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Cuts to Public Defender’s Office Could Cost Taxpayers More

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File photo of a judge's gavel. (Photo by Joe Raedle/Getty Images)

File photo of a judge’s gavel. (Photo by Joe Raedle/Getty Images)

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ST. LOUIS (KMOX) - Among those feeling the pinch of sequestration is the Federal Public Defender’s Office in St. Louis.

Because of the sequester cuts, the local office has had to cancel all training and equipment purchases and its attorneys have had to take ten furlough days thus far.

Federal Public Defender Lee Lawless says that may reduce spending at their end but the delays they cause keep suspects waiting in jail cells paid for by the U.S. Marshal’s Office.

“If we have to, say, continue a date to dispose of a case because we need more time to investigate it or if we need to continue a sentencing because we haven’t had the time to get all the information together that we think we need, it’s going to mean additional days that the marshals have to pay,” Lawless explains.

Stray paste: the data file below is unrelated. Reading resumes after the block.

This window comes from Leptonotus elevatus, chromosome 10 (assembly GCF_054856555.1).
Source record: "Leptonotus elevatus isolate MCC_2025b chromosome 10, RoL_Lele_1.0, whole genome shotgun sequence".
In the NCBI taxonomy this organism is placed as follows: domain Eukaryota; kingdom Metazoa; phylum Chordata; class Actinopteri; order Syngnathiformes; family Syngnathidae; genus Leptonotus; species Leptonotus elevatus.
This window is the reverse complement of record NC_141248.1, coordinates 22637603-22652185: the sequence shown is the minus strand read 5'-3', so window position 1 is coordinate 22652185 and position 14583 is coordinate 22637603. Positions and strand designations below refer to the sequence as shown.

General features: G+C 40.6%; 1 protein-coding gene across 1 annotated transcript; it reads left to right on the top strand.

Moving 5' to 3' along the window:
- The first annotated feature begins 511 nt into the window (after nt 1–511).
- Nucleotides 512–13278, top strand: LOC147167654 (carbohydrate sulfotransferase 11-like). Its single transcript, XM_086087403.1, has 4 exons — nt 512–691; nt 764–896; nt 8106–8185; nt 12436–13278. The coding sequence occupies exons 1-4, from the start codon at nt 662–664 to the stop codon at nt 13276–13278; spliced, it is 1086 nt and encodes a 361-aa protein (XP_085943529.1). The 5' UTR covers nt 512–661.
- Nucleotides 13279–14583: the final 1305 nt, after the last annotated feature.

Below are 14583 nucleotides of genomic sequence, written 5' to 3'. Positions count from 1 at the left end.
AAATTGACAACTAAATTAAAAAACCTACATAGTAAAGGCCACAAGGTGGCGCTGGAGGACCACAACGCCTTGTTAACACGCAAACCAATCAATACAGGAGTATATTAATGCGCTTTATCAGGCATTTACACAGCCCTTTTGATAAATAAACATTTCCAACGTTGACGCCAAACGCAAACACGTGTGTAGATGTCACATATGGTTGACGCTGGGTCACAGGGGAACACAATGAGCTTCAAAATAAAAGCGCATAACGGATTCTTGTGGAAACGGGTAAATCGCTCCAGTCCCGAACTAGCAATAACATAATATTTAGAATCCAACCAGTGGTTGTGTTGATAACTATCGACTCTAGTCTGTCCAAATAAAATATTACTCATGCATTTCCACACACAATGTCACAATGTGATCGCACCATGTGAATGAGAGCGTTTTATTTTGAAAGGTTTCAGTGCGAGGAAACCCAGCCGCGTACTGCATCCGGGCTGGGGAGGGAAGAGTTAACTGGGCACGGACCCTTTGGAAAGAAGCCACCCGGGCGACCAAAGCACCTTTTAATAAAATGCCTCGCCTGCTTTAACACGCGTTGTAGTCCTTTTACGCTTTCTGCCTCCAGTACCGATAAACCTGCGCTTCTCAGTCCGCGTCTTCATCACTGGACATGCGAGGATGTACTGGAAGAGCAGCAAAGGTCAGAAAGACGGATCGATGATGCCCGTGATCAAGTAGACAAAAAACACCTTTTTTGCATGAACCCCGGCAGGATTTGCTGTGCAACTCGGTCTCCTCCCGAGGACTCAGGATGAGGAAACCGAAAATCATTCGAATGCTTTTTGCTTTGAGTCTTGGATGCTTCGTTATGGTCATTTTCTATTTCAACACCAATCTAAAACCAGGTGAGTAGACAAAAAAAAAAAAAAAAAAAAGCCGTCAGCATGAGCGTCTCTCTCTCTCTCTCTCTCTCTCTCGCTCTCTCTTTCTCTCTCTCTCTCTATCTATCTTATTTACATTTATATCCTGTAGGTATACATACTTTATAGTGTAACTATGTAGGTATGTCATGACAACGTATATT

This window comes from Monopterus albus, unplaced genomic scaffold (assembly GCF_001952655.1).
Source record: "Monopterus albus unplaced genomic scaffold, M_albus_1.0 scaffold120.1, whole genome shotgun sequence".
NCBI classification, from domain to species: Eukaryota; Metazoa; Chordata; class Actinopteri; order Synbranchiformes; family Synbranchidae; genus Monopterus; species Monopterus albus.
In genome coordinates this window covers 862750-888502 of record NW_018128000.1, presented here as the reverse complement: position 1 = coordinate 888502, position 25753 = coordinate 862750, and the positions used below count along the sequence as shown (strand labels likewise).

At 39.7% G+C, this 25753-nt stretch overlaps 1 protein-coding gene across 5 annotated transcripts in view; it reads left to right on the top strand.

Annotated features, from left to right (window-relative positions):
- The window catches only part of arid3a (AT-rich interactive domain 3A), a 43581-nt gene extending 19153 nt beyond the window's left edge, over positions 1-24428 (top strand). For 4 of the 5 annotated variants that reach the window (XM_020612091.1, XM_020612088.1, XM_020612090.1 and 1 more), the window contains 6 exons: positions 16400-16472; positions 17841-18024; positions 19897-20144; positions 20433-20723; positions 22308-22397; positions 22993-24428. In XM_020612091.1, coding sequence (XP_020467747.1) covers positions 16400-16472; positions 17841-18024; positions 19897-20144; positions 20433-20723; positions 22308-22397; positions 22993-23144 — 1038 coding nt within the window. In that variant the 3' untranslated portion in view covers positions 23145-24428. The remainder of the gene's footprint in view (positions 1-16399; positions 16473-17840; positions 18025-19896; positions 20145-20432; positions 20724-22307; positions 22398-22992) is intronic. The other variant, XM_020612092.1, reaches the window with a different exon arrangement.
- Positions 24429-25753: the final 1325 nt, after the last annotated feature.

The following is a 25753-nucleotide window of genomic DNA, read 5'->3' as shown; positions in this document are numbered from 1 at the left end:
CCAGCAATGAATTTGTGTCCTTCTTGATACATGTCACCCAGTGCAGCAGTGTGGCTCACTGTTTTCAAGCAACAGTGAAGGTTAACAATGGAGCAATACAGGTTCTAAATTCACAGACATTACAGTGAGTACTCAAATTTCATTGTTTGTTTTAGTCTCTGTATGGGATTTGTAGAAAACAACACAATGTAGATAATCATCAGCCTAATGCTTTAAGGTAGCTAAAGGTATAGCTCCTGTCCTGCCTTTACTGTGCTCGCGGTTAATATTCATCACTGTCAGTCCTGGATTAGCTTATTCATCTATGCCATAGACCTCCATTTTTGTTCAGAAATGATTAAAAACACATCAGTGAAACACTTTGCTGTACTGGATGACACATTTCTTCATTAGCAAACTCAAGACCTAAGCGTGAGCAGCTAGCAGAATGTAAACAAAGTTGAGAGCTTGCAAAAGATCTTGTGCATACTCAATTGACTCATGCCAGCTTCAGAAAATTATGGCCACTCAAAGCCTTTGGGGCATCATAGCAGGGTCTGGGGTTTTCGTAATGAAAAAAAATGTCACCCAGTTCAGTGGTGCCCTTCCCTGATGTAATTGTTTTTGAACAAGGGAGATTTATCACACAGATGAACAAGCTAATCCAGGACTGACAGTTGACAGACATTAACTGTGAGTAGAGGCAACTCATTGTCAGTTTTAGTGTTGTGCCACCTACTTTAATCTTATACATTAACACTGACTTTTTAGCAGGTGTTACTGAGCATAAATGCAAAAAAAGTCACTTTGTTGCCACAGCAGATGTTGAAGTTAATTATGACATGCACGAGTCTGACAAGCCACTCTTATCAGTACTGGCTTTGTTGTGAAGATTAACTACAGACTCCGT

The cuts also force more cases to be assigned to private attorneys which, while their pay has been cut, still cost the government more than public defenders.

“So while we might be cutting the budget for the Federal Defender Office, the overall bill would not be going down, it would be going up,” Lawless explains.

Lawless says the cuts could have a long-term impact, making it harder to attract top attorneys to the office.

“Who knows next year whether you’ll have a job so why would someone necessarily want to relocate, give up a position that they have, giving the uncertainly that has been created?”

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